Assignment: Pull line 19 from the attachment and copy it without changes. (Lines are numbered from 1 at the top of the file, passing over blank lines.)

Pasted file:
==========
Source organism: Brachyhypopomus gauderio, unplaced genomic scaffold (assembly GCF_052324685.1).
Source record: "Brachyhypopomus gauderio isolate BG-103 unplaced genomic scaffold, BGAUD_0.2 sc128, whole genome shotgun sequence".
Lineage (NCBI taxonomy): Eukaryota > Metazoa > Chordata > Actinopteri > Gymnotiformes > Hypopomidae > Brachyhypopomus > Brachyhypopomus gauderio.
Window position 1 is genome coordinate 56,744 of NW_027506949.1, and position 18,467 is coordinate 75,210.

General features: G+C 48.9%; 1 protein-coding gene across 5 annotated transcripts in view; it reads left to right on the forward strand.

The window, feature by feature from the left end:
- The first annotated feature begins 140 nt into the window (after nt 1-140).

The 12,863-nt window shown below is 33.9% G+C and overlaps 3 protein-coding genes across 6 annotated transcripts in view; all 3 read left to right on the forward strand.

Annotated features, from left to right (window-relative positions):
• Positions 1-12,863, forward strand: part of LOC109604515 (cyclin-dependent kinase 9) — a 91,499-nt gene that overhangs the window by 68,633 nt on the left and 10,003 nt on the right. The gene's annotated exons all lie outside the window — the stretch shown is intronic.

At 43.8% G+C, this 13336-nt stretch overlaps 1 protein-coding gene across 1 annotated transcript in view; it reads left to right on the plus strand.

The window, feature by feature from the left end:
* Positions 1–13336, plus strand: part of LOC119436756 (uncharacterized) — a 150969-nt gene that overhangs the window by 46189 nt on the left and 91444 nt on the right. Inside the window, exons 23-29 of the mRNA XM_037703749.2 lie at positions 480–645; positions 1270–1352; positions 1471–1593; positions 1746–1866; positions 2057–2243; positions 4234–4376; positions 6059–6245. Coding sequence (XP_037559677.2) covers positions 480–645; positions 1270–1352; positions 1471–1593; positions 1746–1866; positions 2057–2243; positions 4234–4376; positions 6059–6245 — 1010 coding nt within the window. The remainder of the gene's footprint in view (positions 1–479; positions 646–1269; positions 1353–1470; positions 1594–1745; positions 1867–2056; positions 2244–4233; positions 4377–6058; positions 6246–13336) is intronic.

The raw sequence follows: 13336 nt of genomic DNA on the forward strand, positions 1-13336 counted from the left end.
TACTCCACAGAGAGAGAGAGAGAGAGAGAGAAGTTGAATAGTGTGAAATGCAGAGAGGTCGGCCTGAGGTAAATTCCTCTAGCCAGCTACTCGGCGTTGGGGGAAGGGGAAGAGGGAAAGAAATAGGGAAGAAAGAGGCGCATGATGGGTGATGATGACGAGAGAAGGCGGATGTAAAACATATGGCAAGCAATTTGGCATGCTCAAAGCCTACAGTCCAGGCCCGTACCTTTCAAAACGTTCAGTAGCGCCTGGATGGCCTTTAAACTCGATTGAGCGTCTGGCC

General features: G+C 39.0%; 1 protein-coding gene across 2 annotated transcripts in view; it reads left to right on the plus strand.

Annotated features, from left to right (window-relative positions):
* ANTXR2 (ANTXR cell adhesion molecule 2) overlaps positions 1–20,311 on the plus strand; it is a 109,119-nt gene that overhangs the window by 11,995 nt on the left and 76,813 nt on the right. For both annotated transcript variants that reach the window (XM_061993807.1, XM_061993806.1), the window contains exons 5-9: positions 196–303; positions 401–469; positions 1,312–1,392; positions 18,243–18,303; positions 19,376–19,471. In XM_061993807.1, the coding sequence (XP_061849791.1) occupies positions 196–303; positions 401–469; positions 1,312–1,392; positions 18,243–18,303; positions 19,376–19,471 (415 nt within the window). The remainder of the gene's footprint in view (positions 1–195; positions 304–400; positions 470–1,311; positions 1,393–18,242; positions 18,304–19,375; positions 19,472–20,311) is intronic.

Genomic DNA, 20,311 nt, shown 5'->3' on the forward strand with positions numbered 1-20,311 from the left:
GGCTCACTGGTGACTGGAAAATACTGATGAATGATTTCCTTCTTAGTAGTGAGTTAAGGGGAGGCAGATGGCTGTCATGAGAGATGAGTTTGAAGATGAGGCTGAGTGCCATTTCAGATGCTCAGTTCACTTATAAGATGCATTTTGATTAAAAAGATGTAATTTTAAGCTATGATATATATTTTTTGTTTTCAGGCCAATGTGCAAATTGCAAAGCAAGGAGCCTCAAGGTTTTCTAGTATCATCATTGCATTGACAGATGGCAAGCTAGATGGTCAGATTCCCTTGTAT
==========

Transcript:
Genomic DNA, 20,311 nt, shown 5'->3' on the forward strand with positions numbered 1-20,311 from the left: